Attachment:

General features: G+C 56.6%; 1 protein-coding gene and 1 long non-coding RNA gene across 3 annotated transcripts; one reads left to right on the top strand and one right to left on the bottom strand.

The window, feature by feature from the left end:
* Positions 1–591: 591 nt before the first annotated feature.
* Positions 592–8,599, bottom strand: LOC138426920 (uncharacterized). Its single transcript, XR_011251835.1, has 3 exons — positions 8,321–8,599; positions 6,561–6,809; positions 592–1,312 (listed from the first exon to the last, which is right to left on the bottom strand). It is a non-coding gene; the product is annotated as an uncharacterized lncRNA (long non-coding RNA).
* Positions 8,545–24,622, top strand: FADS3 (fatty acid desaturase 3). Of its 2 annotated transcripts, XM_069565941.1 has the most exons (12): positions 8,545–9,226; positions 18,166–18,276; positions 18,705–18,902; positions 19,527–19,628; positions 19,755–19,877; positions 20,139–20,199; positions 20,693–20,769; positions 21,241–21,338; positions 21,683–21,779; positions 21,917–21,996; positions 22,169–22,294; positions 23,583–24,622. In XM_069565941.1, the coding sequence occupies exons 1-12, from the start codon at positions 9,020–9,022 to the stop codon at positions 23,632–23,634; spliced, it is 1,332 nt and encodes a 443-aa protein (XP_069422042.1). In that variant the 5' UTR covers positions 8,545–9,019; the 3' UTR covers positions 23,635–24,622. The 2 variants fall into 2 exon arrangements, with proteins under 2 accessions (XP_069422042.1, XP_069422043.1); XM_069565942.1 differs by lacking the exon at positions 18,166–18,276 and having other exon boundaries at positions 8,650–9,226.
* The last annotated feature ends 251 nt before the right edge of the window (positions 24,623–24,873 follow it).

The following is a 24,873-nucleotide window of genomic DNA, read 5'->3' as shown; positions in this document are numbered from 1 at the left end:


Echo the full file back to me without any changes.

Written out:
General features: G+C 56.6%; 1 protein-coding gene and 1 long non-coding RNA gene across 3 annotated transcripts; one reads left to right on the top strand and one right to left on the bottom strand.

The window, feature by feature from the left end:
* Positions 1–591: 591 nt before the first annotated feature.
* Positions 592–8,599, bottom strand: LOC138426920 (uncharacterized). Its single transcript, XR_011251835.1, has 3 exons — positions 8,321–8,599; positions 6,561–6,809; positions 592–1,312 (listed from the first exon to the last, which is right to left on the bottom strand). It is a non-coding gene; the product is annotated as an uncharacterized lncRNA (long non-coding RNA).
* Positions 8,545–24,622, top strand: FADS3 (fatty acid desaturase 3). Of its 2 annotated transcripts, XM_069565941.1 has the most exons (12): positions 8,545–9,226; positions 18,166–18,276; positions 18,705–18,902; positions 19,527–19,628; positions 19,755–19,877; positions 20,139–20,199; positions 20,693–20,769; positions 21,241–21,338; positions 21,683–21,779; positions 21,917–21,996; positions 22,169–22,294; positions 23,583–24,622. In XM_069565941.1, the coding sequence occupies exons 1-12, from the start codon at positions 9,020–9,022 to the stop codon at positions 23,632–23,634; spliced, it is 1,332 nt and encodes a 443-aa protein (XP_069422042.1). In that variant the 5' UTR covers positions 8,545–9,019; the 3' UTR covers positions 23,635–24,622. The 2 variants fall into 2 exon arrangements, with proteins under 2 accessions (XP_069422042.1, XP_069422043.1); XM_069565942.1 differs by lacking the exon at positions 18,166–18,276 and having other exon boundaries at positions 8,650–9,226.
* The last annotated feature ends 251 nt before the right edge of the window (positions 24,623–24,873 follow it).

The following is a 24,873-nucleotide window of genomic DNA, read 5'->3' as shown; positions in this document are numbered from 1 at the left end: